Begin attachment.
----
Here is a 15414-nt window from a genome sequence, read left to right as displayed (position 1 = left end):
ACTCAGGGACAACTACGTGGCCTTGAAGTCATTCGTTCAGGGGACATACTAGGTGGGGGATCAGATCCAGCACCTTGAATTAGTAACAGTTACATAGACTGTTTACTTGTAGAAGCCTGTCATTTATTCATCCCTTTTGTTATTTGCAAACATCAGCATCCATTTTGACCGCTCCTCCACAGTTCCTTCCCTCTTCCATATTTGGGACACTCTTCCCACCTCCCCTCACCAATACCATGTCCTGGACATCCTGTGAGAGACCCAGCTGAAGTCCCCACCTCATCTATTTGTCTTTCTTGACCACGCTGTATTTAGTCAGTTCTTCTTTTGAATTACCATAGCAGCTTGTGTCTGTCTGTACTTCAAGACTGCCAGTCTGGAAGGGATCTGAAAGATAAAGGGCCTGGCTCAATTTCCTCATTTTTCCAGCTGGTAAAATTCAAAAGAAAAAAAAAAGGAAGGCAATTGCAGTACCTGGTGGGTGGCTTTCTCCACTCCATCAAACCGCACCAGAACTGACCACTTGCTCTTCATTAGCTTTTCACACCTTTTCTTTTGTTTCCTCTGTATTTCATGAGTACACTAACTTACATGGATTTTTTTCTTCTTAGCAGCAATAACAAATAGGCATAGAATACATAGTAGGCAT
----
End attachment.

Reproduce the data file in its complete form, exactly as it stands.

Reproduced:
Here is a 15414-nt window from a genome sequence, read left to right as displayed (position 1 = left end):
ACTCAGGGACAACTACGTGGCCTTGAAGTCATTCGTTCAGGGGACATACTAGGTGGGGGATCAGATCCAGCACCTTGAATTAGTAACAGTTACATAGACTGTTTACTTGTAGAAGCCTGTCATTTATTCATCCCTTTTGTTATTTGCAAACATCAGCATCCATTTTGACCGCTCCTCCACAGTTCCTTCCCTCTTCCATATTTGGGACACTCTTCCCACCTCCCCTCACCAATACCATGTCCTGGACATCCTGTGAGAGACCCAGCTGAAGTCCCCACCTCATCTATTTGTCTTTCTTGACCACGCTGTATTTAGTCAGTTCTTCTTTTGAATTACCATAGCAGCTTGTGTCTGTCTGTACTTCAAGACTGCCAGTCTGGAAGGGATCTGAAAGATAAAGGGCCTGGCTCAATTTCCTCATTTTTCCAGCTGGTAAAATTCAAAAGAAAAAAAAAAGGAAGGCAATTGCAGTACCTGGTGGGTGGCTTTCTCCACTCCATCAAACCGCACCAGAACTGACCACTTGCTCTTCATTAGCTTTTCACACCTTTTCTTTTGTTTCCTCTGTATTTCATGAGTACACTAACTTACATGGATTTTTTTCTTCTTAGCAGCAATAACAAATAGGCATAGAATACATAGTAGGCAT